Nonetheless, in total, Daùnare can therefore be said to feature seven voices.
Converb and pro-verb
- See also: Nouns § Converbal agreement
The converb and pro-verb ⟨pes⟩ fulfills the function of a converb when suffixed to another verb root, and that of a pro-verb (akin to English "do" or "do so") when used independently.
The tense-aspect declensions of the converb indicate its function, and as such do not need to agree with the main clause verb. The converb conjugates for all tense-aspects except the habitual (though the pro-verb does), as follows:
- Present – simultaneous converb ("while doing")
- Preterite – perfective converb ("after doing")
- Imperfect – causal converb ("because of doing")
- Future – anticipatory converb ("before doing")
Particles and clitics
Modal particles, placed at the beginning of clauses (except copular clauses, in which they fuse with the copula), express grammatical mood. For an overview of mood, please see (→Verbs § Mood)
|Negative||neg||neg lo||negem||neged||ne ki|
Definite and construct clitics
The definite clitic =n= is a mesoclitic inserted between a nominal root and its declensional suffix. Where a noun is possessed but detached from its possessor, the construct clitic =r= is used instead.
Derivations are achieved in Daùnare either through one of three methods:
- Compounding – combining two lemmas to create a new lemma
- Class derivation – forming new nouns by altering the class of an existing noun
- Affixation – adding a bound morpheme to a lemma to create a new lemma. This latter can be further subdivided into:
- Ciscategorical affixation, where the lexical category stays the same (e.g. deriving a new adjective from an existing adjective)
- Transcategorical affixation, where the lexical category changes (e.g. deriving a noun from a verb)
Derivational noun class
Affix derivation of nouns
Affix derivation of verbs
Affix derivation of adjectives (and adverbs)
Monoclass nouns and class-derived alternates
The verb tug
The Daùnare verb ⟨tug⟩ nominally means "to bring", but is capable of expressing a whole host of things for which English uses different verbs. It is a so‑called defective verb, meaning it has no antipassive.
When used intransitively in primary voice, it can be used with non‑sentient/non‑volitional arguments to mean "there is":
S V Harnu tugut. har‑nu tug‑u‑t way‑abst.sg.abs bring‑∅‑prs.3sg A way is brought. ‘There is a way.’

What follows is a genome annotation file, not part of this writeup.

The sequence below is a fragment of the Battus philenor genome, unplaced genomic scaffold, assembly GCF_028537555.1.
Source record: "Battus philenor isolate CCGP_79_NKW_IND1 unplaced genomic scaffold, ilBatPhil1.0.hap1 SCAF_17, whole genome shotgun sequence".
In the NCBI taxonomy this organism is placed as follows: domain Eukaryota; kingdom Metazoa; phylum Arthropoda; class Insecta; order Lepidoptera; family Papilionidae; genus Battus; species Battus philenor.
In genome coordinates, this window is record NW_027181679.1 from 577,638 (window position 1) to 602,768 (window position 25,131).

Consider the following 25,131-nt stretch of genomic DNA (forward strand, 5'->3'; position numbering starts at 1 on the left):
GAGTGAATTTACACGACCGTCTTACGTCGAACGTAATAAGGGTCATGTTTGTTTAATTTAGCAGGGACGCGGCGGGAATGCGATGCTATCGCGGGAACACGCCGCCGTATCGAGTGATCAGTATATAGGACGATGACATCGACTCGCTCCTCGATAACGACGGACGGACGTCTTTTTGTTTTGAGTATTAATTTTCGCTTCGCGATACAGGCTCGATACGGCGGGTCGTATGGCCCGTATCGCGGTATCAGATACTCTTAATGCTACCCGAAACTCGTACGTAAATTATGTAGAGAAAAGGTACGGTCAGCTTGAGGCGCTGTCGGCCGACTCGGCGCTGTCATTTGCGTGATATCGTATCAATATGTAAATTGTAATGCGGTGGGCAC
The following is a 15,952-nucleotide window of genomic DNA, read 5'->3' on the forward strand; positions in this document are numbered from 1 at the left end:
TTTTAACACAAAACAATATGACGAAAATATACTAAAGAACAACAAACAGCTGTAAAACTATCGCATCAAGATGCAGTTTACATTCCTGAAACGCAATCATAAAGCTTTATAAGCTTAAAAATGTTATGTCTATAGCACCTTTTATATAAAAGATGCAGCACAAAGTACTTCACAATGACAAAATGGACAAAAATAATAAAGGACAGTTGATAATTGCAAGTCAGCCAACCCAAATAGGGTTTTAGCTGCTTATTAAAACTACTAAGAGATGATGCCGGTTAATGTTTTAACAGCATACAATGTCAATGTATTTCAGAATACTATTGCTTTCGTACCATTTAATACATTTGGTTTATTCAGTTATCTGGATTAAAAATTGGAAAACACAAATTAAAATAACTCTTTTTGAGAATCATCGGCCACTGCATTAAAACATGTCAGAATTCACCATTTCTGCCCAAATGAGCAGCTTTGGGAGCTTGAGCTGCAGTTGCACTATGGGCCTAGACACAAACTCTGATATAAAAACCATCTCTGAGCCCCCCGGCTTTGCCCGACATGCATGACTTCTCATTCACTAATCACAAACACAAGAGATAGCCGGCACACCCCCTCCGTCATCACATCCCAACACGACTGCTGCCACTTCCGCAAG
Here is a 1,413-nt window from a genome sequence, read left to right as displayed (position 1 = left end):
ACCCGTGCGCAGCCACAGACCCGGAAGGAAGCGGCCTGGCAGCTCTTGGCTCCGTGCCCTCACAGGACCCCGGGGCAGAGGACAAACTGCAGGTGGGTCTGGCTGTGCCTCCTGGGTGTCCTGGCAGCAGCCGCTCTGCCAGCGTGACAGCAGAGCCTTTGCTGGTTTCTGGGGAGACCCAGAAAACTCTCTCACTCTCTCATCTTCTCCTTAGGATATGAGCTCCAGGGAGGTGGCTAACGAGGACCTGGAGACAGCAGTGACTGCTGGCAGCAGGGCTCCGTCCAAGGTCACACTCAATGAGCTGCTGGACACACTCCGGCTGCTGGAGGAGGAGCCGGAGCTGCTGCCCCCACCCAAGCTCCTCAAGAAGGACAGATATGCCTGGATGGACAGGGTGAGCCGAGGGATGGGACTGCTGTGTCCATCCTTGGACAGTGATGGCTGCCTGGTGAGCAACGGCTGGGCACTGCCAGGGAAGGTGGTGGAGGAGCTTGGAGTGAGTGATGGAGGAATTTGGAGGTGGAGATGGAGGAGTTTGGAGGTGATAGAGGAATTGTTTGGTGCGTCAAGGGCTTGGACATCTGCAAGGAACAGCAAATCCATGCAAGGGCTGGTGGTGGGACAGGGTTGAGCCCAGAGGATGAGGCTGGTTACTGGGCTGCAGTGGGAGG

The same meaning ("there is") can be expressed with the middle voice for sentient/volitional arguments:
S V Distan tegut. dis‑t‑an teg‑u‑t person‑∅‑masc.sg.abs mid\bring‑∅‑prs.3sg A man brings (himself). ‘There is a man.’
Of course, this also works in conjunction with other tenses and aspects (for, e.g., "There used to be a man", "There will have been a way") – with the exception of the progressive aspect (which exists in the present and future tense).
In (mono)transitive usage in the primary voice, the verb usually does translate as "bring":
A P V Distas kunen tugut. dis‑t‑as kun‑en tug‑u‑t person‑∅‑masc.sg.erg dog‑conc.sg.abs bring‑∅‑prs.3sg A man brings a dog. ‘A man brings a dog.’
A peculiarity of this verb is that it is possible to use the middle voice form of the verb transitively, i.e. with an ergative argument (which middle voice verbs usually do not take) functioning as recipient:
A P V Distas kunen tegut. dis‑t‑as kun‑en teg‑u‑t person‑∅‑masc.sg.erg dog‑conc.sg.abs mid\bring‑∅‑prs.3sg (To) a man a dog brings (itself). ‘A man gets a dog.’
In ditransitive usage the verb can either be translated as "give" or "take" depending on whether the indirect object is dative or ablative:
A P I(DAT) V Distas kunen disnimi tugut. dis‑t‑as kun‑en dis=n=i‑mi tug‑u‑t person‑∅‑masc.sg.erg dog‑conc.sg.abs person=def=∅‑fem.sg.dat bring‑∅‑prs.3sg A man brings a dog to the woman. ‘A man gives the woman a dog.’ A P I(ABL) V Distas kunen plastel tugut. dis‑t‑as kun‑en plas‑t‑el tug‑u‑t person‑∅‑masc.sg.erg dog‑conc.sg.abs child‑∅‑conc.sg.abl bring‑∅‑prs.3sg A man brings a dog from a child. ‘A man takes a child's dog.’ / ‘A man takes a dog from a child.’